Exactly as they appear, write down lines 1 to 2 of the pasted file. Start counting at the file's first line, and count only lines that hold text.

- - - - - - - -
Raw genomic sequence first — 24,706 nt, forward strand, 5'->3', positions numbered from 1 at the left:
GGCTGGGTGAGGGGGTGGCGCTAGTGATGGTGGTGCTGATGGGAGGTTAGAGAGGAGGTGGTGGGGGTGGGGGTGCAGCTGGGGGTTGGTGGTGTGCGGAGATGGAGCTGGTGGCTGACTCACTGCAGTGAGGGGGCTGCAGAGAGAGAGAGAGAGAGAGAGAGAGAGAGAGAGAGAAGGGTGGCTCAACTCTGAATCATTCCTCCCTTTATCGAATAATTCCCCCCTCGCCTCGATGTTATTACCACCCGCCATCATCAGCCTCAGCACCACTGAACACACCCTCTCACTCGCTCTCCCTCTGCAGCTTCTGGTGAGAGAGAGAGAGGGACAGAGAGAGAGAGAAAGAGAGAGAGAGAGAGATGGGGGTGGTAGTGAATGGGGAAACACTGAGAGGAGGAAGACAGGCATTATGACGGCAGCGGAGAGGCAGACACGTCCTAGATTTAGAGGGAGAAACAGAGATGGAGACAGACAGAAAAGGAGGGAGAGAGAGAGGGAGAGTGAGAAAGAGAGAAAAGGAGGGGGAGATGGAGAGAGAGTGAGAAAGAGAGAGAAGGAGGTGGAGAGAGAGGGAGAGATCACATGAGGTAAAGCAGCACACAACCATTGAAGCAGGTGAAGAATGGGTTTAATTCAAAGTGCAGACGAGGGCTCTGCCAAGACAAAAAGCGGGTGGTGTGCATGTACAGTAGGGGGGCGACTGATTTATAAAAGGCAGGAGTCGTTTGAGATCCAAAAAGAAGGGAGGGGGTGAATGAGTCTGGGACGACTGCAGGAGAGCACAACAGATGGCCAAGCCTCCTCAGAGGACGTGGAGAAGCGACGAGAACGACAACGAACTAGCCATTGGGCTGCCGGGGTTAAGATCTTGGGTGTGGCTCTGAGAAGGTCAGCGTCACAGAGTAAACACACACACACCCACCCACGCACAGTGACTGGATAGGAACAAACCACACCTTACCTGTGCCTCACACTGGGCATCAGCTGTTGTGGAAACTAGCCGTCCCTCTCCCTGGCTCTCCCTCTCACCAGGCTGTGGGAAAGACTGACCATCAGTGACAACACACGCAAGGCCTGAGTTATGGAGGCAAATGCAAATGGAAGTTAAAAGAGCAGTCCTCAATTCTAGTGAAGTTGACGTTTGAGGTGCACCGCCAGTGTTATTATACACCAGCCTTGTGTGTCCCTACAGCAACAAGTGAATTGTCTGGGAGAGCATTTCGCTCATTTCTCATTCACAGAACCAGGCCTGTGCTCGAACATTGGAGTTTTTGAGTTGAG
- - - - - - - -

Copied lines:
Raw genomic sequence first — 24,706 nt, forward strand, 5'->3', positions numbered from 1 at the left:
GGCTGGGTGAGGGGGTGGCGCTAGTGATGGTGGTGCTGATGGGAGGTTAGAGAGGAGGTGGTGGGGGTGGGGGTGCAGCTGGGGGTTGGTGGTGTGCGGAGATGGAGCTGGTGGCTGACTCACTGCAGTGAGGGGGCTGCAGAGAGAGAGAGAGAGAGAGAGAGAGAGAGAGAGAGAAGGGTGGCTCAACTCTGAATCATTCCTCCCTTTATCGAATAATTCCCCCCTCGCCTCGATGTTATTACCACCCGCCATCATCAGCCTCAGCACCACTGAACACACCCTCTCACTCGCTCTCCCTCTGCAGCTTCTGGTGAGAGAGAGAGAGGGACAGAGAGAGAGAGAAAGAGAGAGAGAGAGAGATGGGGGTGGTAGTGAATGGGGAAACACTGAGAGGAGGAAGACAGGCATTATGACGGCAGCGGAGAGGCAGACACGTCCTAGATTTAGAGGGAGAAACAGAGATGGAGACAGACAGAAAAGGAGGGAGAGAGAGAGGGAGAGTGAGAAAGAGAGAAAAGGAGGGGGAGATGGAGAGAGAGTGAGAAAGAGAGAGAAGGAGGTGGAGAGAGAGGGAGAGATCACATGAGGTAAAGCAGCACACAACCATTGAAGCAGGTGAAGAATGGGTTTAATTCAAAGTGCAGACGAGGGCTCTGCCAAGACAAAAAGCGGGTGGTGTGCATGTACAGTAGGGGGGCGACTGATTTATAAAAGGCAGGAGTCGTTTGAGATCCAAAAAGAAGGGAGGGGGTGAATGAGTCTGGGACGACTGCAGGAGAGCACAACAGATGGCCAAGCCTCCTCAGAGGACGTGGAGAAGCGACGAGAACGACAACGAACTAGCCATTGGGCTGCCGGGGTTAAGATCTTGGGTGTGGCTCTGAGAAGGTCAGCGTCACAGAGTAAACACACACACACCCACCCACGCACAGTGACTGGATAGGAACAAACCACACCTTACCTGTGCCTCACACTGGGCATCAGCTGTTGTGGAAACTAGCCGTCCCTCTCCCTGGCTCTCCCTCTCACCAGGCTGTGGGAAAGACTGACCATCAGTGACAACACACGCAAGGCCTGAGTTATGGAGGCAAATGCAAATGGAAGTTAAAAGAGCAGTCCTCAATTCTAGTGAAGTTGACGTTTGAGGTGCACCGCCAGTGTTATTATACACCAGCCTTGTGTGTCCCTACAGCAACAAGTGAATTGTCTGGGAGAGCATTTCGCTCATTTCTCATTCACAGAACCAGGCCTGTGCTCGAACATTGGAGTTTTTGAGTTGAG